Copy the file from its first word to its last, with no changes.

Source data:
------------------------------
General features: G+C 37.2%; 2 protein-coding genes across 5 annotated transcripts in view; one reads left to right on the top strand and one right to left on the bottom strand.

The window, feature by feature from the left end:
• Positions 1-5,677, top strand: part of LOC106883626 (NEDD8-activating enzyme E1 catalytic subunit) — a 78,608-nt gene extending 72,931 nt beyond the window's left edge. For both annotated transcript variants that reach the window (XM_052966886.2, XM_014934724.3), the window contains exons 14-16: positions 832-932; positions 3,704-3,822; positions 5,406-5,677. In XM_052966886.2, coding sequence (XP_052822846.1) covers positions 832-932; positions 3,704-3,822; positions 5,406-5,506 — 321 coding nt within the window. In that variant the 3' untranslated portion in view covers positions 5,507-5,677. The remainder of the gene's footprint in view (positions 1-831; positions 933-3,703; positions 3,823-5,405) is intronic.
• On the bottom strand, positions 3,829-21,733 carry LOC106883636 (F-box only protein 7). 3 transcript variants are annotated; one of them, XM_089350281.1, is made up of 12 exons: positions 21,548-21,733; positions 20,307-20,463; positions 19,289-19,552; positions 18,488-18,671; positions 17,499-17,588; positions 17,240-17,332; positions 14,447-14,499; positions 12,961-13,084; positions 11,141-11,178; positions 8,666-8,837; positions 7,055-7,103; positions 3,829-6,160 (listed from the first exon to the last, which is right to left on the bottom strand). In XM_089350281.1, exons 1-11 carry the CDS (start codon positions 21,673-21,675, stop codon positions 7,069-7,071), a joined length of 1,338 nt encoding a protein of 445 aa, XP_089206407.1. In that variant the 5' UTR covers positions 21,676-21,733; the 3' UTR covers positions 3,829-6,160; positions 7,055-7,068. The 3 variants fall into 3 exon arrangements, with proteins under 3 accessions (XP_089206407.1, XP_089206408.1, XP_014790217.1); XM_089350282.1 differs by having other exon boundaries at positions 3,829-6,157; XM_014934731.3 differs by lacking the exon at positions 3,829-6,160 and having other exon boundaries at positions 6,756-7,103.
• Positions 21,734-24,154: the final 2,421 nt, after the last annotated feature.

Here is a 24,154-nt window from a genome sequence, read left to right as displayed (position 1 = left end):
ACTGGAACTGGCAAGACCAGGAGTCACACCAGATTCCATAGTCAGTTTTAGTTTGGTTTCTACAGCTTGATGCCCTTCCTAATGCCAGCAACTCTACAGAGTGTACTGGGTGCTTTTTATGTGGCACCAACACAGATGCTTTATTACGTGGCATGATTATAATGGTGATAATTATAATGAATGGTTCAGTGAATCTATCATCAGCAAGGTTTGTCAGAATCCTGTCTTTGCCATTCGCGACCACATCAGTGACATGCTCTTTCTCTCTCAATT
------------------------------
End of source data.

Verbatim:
General features: G+C 37.2%; 2 protein-coding genes across 5 annotated transcripts in view; one reads left to right on the top strand and one right to left on the bottom strand.

The window, feature by feature from the left end:
• Positions 1-5,677, top strand: part of LOC106883626 (NEDD8-activating enzyme E1 catalytic subunit) — a 78,608-nt gene extending 72,931 nt beyond the window's left edge. For both annotated transcript variants that reach the window (XM_052966886.2, XM_014934724.3), the window contains exons 14-16: positions 832-932; positions 3,704-3,822; positions 5,406-5,677. In XM_052966886.2, coding sequence (XP_052822846.1) covers positions 832-932; positions 3,704-3,822; positions 5,406-5,506 — 321 coding nt within the window. In that variant the 3' untranslated portion in view covers positions 5,507-5,677. The remainder of the gene's footprint in view (positions 1-831; positions 933-3,703; positions 3,823-5,405) is intronic.
• On the bottom strand, positions 3,829-21,733 carry LOC106883636 (F-box only protein 7). 3 transcript variants are annotated; one of them, XM_089350281.1, is made up of 12 exons: positions 21,548-21,733; positions 20,307-20,463; positions 19,289-19,552; positions 18,488-18,671; positions 17,499-17,588; positions 17,240-17,332; positions 14,447-14,499; positions 12,961-13,084; positions 11,141-11,178; positions 8,666-8,837; positions 7,055-7,103; positions 3,829-6,160 (listed from the first exon to the last, which is right to left on the bottom strand). In XM_089350281.1, exons 1-11 carry the CDS (start codon positions 21,673-21,675, stop codon positions 7,069-7,071), a joined length of 1,338 nt encoding a protein of 445 aa, XP_089206407.1. In that variant the 5' UTR covers positions 21,676-21,733; the 3' UTR covers positions 3,829-6,160; positions 7,055-7,068. The 3 variants fall into 3 exon arrangements, with proteins under 3 accessions (XP_089206407.1, XP_089206408.1, XP_014790217.1); XM_089350282.1 differs by having other exon boundaries at positions 3,829-6,157; XM_014934731.3 differs by lacking the exon at positions 3,829-6,160 and having other exon boundaries at positions 6,756-7,103.
• Positions 21,734-24,154: the final 2,421 nt, after the last annotated feature.

Here is a 24,154-nt window from a genome sequence, read left to right as displayed (position 1 = left end):
ACTGGAACTGGCAAGACCAGGAGTCACACCAGATTCCATAGTCAGTTTTAGTTTGGTTTCTACAGCTTGATGCCCTTCCTAATGCCAGCAACTCTACAGAGTGTACTGGGTGCTTTTTATGTGGCACCAACACAGATGCTTTATTACGTGGCATGATTATAATGGTGATAATTATAATGAATGGTTCAGTGAATCTATCATCAGCAAGGTTTGTCAGAATCCTGTCTTTGCCATTCGCGACCACATCAGTGACATGCTCTTTCTCTCTCAATT